Over the past three decades, the field of hardware security has been evolving rapidly with the discovery of many vulnerabilities and attacks on hardware. Before 1996, there were only sporadic instances of hardware IP piracy, primarily cloning of ICs, leading to the development of some IP watermarking and other anti-piracy techniques.

In 1996, a groundbreaking hardware attack was introduced in the form of timing analysis attack, an attack which aims to extract information from a cryptographic hardware on the basis of a systematic analysis of computation time for different operations. In 1997, fault injection analysis was reported as an attack vector that can lead to compromising the security of a system. The attack focuses on applying environmental stress to the system in order to force it to leak sensitive data. The first power analysis based side-channel attack was introduced in 1999; it focused on analyzing the power dissipations at runtime to retrieve secrets from a cryptochip.

In 2005, there were reports on production and supply of counterfeit ICs, including cloned and recycled chips, which created major security and trust concerns. The concept of hardware Trojans was introduced in 2007, which unveiled the possibility of inserting malicious circuits in a hardware design with the aim to disrupt normal functional behavior, leak sensitive information, grant unauthorized control, or degrade the performance of the system. Some recent hardware vulnerabilities that have received significant attention from industry and academic community includes “Meltdown” and “Spectre”; they exploit implementation-dependent side-channel vulnerabilities in modern processors to access private data from a computer, such as user passwords. These vulnerabilities have been discovered and reported by different processor manufacturers, who have introduced software fixes for them.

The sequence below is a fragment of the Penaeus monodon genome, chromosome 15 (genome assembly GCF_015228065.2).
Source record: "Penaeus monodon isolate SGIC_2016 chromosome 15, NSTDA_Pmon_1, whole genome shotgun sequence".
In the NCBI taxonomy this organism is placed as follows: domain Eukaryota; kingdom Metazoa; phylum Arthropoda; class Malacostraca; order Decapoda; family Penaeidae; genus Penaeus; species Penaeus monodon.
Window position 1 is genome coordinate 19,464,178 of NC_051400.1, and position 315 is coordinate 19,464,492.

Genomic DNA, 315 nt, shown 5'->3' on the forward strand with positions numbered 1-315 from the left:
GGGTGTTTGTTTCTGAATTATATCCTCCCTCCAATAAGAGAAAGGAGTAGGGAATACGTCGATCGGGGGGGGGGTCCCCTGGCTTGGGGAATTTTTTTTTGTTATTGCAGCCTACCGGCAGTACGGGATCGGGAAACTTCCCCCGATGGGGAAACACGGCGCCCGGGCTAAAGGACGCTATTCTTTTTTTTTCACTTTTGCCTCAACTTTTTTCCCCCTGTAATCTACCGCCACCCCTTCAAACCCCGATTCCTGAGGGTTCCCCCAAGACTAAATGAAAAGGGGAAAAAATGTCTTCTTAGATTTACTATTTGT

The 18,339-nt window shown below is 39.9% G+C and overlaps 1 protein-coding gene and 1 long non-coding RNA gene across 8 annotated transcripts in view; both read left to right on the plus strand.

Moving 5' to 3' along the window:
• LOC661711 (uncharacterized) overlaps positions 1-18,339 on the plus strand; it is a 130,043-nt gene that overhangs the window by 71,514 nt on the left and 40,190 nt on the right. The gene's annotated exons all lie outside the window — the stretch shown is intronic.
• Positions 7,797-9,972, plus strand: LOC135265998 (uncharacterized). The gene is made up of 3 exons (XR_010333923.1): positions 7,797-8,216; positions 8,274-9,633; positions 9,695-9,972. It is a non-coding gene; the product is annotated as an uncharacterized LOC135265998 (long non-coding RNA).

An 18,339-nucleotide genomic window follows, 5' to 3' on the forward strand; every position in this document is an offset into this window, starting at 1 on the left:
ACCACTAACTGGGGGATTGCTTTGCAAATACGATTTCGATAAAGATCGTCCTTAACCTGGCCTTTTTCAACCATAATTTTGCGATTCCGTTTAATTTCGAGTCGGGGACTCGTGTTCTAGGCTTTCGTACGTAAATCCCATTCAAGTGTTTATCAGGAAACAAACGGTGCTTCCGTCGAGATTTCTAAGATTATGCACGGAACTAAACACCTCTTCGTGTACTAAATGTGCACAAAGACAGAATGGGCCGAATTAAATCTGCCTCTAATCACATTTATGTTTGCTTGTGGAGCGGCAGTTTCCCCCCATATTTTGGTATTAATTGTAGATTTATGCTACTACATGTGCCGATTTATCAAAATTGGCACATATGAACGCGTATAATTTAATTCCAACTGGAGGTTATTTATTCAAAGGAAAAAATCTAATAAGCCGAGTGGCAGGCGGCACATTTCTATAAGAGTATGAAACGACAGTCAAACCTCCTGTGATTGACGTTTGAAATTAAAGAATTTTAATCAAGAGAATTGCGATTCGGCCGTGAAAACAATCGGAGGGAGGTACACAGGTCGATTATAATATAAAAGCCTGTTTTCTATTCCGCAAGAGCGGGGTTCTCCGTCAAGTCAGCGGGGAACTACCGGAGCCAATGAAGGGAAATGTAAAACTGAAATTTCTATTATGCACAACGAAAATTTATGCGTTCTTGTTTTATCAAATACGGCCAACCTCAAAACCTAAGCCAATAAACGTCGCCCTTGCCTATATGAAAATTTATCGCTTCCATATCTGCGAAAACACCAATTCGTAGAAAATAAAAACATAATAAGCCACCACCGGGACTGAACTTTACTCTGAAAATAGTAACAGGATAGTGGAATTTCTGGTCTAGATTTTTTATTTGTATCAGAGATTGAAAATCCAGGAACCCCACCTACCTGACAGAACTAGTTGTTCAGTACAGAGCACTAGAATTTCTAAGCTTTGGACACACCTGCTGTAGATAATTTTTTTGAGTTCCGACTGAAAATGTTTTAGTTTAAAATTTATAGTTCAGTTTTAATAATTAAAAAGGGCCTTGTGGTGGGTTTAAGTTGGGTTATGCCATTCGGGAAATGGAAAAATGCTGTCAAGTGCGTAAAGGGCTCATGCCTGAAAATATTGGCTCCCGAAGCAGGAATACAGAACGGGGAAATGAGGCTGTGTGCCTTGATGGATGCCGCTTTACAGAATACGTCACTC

Similar to the realm of software security, countermeasures for hardware attacks have been developed in a reactive manner. Over the years, many design and test solutions have evolved to mitigate known attacks. The idea of hardware tagging was introduced in 1998, where every IC instance was assigned with a unique ID. Hardware security primitives, such as physical unclonable functions (PUFs) and true random number generators (TRNGs) were introduced in early 2000 to improve the level of protection against hardware attacks.

The United States Department of Defense introduced several sponsored research programs to facilitate growth in hardware security solutions. In 2008, DARPA introduced the Integrity and Reliability of Integrated Circuits (IRIS) program to develop techniques for hardware integrity and reliability assurance through destructive and nondestructive analysis. In 2012, a report published by the senate armed services showed that a set of counterfeit devices was discovered in different branches of the US Air Force, accentuating the gravity of the problem. The total number of these counterfeits exceeded 1 million, and the investigation concluded with an amendment that enforces counterfeit-avoidance practices.

The Supply Chain Hardware Integrity for Electronics Defense (SHIELD) program was introduced by DARPA in 2014 to develop technology to trace and track electronic components—PCB to chip to small passive components—as they move through the supply chain. Over the past decade, many such efforts by both government and industry to enable secure and trusted hardware platform have been observed with more to come in near future.